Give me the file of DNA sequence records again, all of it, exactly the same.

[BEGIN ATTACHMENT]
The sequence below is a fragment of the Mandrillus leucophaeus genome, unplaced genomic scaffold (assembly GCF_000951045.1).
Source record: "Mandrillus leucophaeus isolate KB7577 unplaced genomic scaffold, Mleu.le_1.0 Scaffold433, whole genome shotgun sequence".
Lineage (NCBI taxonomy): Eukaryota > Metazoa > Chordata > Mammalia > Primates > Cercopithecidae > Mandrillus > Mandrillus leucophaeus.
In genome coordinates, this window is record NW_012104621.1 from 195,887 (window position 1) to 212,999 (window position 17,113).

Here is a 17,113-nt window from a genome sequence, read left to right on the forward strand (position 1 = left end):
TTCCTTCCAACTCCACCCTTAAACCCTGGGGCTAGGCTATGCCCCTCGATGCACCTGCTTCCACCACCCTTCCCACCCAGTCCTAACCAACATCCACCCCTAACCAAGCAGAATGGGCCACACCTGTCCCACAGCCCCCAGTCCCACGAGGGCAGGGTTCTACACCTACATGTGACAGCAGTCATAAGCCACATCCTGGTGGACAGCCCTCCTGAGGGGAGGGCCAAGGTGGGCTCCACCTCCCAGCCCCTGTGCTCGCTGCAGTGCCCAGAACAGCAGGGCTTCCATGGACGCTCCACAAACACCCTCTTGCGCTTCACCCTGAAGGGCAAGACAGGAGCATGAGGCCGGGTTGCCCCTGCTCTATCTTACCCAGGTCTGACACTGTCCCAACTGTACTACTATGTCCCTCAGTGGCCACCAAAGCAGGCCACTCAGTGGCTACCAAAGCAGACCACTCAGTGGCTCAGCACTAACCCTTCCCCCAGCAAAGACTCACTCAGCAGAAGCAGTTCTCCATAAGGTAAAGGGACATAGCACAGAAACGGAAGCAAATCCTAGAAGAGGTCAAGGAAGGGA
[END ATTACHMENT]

The sequence below is a fragment of the Mandrillus leucophaeus genome, unplaced genomic scaffold (assembly GCF_000951045.1).
Source record: "Mandrillus leucophaeus isolate KB7577 unplaced genomic scaffold, Mleu.le_1.0 Scaffold433, whole genome shotgun sequence".
Lineage (NCBI taxonomy): Eukaryota > Metazoa > Chordata > Mammalia > Primates > Cercopithecidae > Mandrillus > Mandrillus leucophaeus.
In genome coordinates, this window is record NW_012104621.1 from 195,887 (window position 1) to 212,999 (window position 17,113).

Here is a 17,113-nt window from a genome sequence, read left to right on the forward strand (position 1 = left end):
TTCCTTCCAACTCCACCCTTAAACCCTGGGGCTAGGCTATGCCCCTCGATGCACCTGCTTCCACCACCCTTCCCACCCAGTCCTAACCAACATCCACCCCTAACCAAGCAGAATGGGCCACACCTGTCCCACAGCCCCCAGTCCCACGAGGGCAGGGTTCTACACCTACATGTGACAGCAGTCATAAGCCACATCCTGGTGGACAGCCCTCCTGAGGGGAGGGCCAAGGTGGGCTCCACCTCCCAGCCCCTGTGCTCGCTGCAGTGCCCAGAACAGCAGGGCTTCCATGGACGCTCCACAAACACCCTCTTGCGCTTCACCCTGAAGGGCAAGACAGGAGCATGAGGCCGGGTTGCCCCTGCTCTATCTTACCCAGGTCTGACACTGTCCCAACTGTACTACTATGTCCCTCAGTGGCCACCAAAGCAGGCCACTCAGTGGCTACCAAAGCAGACCACTCAGTGGCTCAGCACTAACCCTTCCCCCAGCAAAGACTCACTCAGCAGAAGCAGTTCTCCATAAGGTAAAGGGACATAGCACAGAAACGGAAGCAAATCCTAGAAGAGGTCAAGGAAGGGA